“I don’t think it’s a callout list at all.” I don’t dare to look at Arul. “I mean, it’s written to look like one. I think it’s more of a list of victims. Did you know anyone else on it?”
“Well,” Elena says helplessly, “I know everyone on it. But I don’t know them. Not in real life.”
She doesn’t need to explain any further. I know what she means—of course I do.
The Hivesworn take down the callout list. The fanspell’s link is broken when I try to access it. The Houses put out a global message about the dangers of fanmagic. Cardinals go on talkshows, many of them older men who’d never heard of fanmagic until it turned three young women into flesh flowers. Now they see only the worst of it. I read article after article on the Network misjudging the way I learned magic and I am ashamed all over again. I stay quiet. There are no more “accidents” for now and matters are in the hands of the Hivesworn. There are, unsurprisingly, also no attempts to improve access to clerical education for young women.
I stay quiet, for I have already solved the case. It has done me no good to do so, and I have said nothing to Arul. I wait and watch as the Hivesworn fail to trace the anonymous person behind the list, behind the spell. It does not surprise me that they fail. The culprit is, after all, someone a little like me. We are used to hiding from the Houses, from our families, from ourselves. We are used to being dismissed. We are used to contempt. Being misunderstood on top of all that is nothing new.
Elena startles when she spots me at the back of the ceremonial hall five years later. Something goes tight in her face, and she’s quiet and pale through the rest of the graduate ceremony. Time has been good to her. She wears the grave well, and has gained gravity with the robes of its House. She looks more Deathsworn than me, even in the plain robes of an acolyte. I wait. After the ceremony, she finds me on the garden grounds by the hedges of pale flowers. Deathsworn clerical houses grow our calling cards in ugly rows, tangled weedy things with flowers like snowflakes. I’d been picking at one as Elena approached, and its sap stains my fingers pink.
“I thought you’d be here,” Elena says, trying to be brave. Something is breaking in her anyway. I know it because I see the same fractures when I look into a mirror. “I thought you’d be here earlier.”
“No denials, I like that.”
“No. I thought you might have known. When we talked, so soon after Lesha died. Or when you looked me up. Only someone with Deathsworn access could have written that ‘callout list’.” Elena lets out a bitter laugh. “I never meant to hurt her. I thought she was joking about wanting to cast it. I didn’t even think she could. I didn’t know she had that much talent.”
“I’m sorry I tried to shift the blame. I panicked. Was that what tipped you off?”
Elena nods jerkily. “I’m glad. I regretted that.”
“At least you didn’t shift it to an actual person.”
“I still did harm. People tried to guess. The Houses RPF fandom was eating itself for a while.”
“Drama’s nothing new to anyone in that fandom.”
Elena gives me an uncertain stare. “You’re . . . are you going to bring me in? Report me?”
“Why would I have waited for you to graduate if I was?” I pass her the lightly crushed flower. “Do your tutors know?”
“No! No. You’re not going to tell them?”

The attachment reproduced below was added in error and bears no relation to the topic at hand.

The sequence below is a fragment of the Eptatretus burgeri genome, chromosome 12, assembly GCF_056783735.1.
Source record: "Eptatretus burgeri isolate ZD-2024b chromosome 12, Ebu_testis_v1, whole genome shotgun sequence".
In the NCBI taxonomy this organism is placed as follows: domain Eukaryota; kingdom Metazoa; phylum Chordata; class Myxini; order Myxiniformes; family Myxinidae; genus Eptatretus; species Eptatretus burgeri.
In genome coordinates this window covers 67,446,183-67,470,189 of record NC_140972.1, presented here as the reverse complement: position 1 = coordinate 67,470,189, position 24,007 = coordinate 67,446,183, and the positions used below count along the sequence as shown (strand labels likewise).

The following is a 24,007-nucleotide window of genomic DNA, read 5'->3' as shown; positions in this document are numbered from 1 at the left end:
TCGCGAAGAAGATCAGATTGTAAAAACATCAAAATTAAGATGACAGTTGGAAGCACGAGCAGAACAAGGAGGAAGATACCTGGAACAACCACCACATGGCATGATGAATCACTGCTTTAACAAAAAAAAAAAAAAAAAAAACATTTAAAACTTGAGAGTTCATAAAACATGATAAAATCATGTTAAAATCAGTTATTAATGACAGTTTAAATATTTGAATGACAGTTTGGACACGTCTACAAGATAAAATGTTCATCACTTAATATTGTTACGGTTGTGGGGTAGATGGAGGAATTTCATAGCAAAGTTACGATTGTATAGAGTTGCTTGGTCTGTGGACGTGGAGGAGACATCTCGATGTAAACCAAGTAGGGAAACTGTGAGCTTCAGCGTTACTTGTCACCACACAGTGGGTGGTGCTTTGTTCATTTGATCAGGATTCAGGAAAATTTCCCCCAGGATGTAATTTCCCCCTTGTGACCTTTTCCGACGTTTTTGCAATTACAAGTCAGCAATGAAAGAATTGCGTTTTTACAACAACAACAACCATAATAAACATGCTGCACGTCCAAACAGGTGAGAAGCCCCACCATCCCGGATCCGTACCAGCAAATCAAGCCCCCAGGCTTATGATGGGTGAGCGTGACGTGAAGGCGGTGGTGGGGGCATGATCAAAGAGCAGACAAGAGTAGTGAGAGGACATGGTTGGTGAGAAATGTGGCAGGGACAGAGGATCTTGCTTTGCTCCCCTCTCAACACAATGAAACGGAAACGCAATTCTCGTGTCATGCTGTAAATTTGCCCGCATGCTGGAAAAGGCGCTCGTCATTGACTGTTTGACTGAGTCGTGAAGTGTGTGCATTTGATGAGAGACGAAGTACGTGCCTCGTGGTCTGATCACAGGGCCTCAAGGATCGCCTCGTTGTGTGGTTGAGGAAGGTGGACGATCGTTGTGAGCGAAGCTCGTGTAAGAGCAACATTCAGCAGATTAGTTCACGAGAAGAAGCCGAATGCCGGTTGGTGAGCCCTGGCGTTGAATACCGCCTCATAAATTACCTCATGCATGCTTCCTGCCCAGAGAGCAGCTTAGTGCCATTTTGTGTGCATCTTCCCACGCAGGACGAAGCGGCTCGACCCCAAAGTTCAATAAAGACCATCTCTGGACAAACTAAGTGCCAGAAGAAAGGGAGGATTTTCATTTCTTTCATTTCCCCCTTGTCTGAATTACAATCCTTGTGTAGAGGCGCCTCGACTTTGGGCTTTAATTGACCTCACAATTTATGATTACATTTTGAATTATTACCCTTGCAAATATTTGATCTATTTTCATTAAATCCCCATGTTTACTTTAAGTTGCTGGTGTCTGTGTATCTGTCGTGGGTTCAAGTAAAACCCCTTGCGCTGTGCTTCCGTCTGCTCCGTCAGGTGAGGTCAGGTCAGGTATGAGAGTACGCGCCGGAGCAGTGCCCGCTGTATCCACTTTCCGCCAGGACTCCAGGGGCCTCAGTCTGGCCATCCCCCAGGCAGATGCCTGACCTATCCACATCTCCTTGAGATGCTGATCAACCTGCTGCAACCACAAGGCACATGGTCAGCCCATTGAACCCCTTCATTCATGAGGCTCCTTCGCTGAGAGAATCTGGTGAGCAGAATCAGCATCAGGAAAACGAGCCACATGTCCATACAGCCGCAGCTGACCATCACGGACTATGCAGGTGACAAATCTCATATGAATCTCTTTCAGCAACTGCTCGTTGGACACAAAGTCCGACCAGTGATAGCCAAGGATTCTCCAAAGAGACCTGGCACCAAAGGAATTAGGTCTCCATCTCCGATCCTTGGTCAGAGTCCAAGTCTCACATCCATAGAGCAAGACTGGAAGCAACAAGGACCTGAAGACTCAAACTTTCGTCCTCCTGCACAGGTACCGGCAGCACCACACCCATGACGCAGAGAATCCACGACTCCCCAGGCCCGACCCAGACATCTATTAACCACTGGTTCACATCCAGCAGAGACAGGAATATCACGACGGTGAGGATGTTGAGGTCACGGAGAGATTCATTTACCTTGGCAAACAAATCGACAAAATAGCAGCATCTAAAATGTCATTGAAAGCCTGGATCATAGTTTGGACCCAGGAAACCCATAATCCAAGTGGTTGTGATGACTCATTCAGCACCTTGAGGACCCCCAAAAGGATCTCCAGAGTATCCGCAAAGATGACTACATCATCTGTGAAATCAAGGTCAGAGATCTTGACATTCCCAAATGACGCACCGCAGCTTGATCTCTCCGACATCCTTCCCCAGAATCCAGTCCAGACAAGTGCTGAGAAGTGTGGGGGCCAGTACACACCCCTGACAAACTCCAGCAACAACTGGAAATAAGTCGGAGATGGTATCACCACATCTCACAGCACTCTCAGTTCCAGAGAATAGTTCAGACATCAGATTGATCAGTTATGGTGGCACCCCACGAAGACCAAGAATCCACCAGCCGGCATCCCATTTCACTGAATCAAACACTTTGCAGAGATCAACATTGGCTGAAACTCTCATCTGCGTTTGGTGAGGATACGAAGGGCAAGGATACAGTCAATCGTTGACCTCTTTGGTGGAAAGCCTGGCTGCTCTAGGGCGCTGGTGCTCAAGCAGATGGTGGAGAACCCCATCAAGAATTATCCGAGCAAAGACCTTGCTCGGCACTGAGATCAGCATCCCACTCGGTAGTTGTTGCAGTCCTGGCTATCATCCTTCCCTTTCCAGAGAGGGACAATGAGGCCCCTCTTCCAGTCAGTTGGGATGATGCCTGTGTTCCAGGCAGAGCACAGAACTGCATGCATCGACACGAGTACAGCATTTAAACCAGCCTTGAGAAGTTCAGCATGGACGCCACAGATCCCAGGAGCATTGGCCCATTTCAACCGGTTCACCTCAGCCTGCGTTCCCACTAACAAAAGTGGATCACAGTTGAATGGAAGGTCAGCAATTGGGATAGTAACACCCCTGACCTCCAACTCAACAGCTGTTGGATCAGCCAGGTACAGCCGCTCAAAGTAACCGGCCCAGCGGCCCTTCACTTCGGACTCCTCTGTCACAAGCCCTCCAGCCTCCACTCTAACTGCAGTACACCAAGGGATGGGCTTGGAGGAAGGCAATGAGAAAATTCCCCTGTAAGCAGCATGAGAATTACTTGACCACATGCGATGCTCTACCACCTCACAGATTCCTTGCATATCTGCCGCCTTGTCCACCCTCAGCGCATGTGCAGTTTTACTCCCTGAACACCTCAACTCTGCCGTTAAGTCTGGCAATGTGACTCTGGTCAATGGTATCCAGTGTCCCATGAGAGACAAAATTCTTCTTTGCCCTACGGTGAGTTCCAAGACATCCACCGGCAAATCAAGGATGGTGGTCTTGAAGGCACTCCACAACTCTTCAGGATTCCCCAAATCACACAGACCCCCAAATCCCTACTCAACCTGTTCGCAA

“I meant, do they know about how you learned magic?”
Elena looks my chaplain’s robes up and down. “No. Did yours?”
“No. Nor does my boss. I came here to congratulate you.”
“I know it was an accident. I’ve written fanspells myself. Added elements from third Houses to try and make sure that the spells won’t work.”
“But mine did,” Elena says. Grief and guilt husks her voice raw. She laughs again, a hoarse cough. “Did you know. They’re studying the spell here, trying to figure out why it worked. My spell. Calling that horrible thing an ‘accidental work of genius’.”
“It haunts you.”
“Of course! It killed my friends. I should have handed myself in. I still think I should.” She ducks her gaze, her misery worn on her sleeve. “I’m so ashamed of myself. I didn’t want to ever do magic again.”
“Falling on your sword won’t do anyone any good. It won’t bring back the dead.”
“Then why are you here?”
“To see whether you’d forgotten about Lesha.”
Elena’s chin snapped up, incredulous. “How could I?”
“Someday you might feel that it’s easier to. Or give in to the shame. Name yourself a fraud. Hide forever, anonymous. You created something as a child that had damnable if unintended consequences. You’re an adult now. You can’t change the past, but you can make up for it. And—” I took in a breath, “—fanmagic’s nothing to be ashamed of.”
Elena studies me. “You don’t sound like you believe that yourself.”
“Knowing it and personally believing it isn’t always the same thing. Someday, maybe.” I reach out and she clasps my hand. “Stay well, Elena. Don’t forget.”
She tightens her jaw and doesn’t reply. Pulling away, Elena retreats into the church, the flower crushed within her fist, its sap the only high colour between her fingers.
Anya Ow is the author of The Firebird’s Tale and Cradle and Grave, and is an Aurealis Awards finalist. Her short stories have appeared in publications such as Asimov’s, Uncanny, Fantasy Magazine, the 2019 Year’s Best Dark Fantasy and Horroranthology and more. Born in Singapore, Anya has a Bachelor of Laws from Melbourne University and a Bachelor of Applied Design from Billy Blue College of Design. She lives in Melbourne with her two cats, working as a graphic designer, illustrator, and chief studio dog briber for a creative agency. She can be found at www.anyasy.com or on twitter @anyasy.
Please visit LIGHTSPEED MAGAZINE to read more great science fiction and fantasy. This story first appeared in the September 2021 issue, which also features work by Adam-Troy Castro, Alexander Weinstein, Thomas Ha, Lizz Huerta, Violet Allen, Adam R. Shannon, Meg Elison, and more. You can wait for this month’s contents to be serialized online, or you can buy the whole issue right now in convenient ebook format for just $3.99, or subscribe to the ebook edition.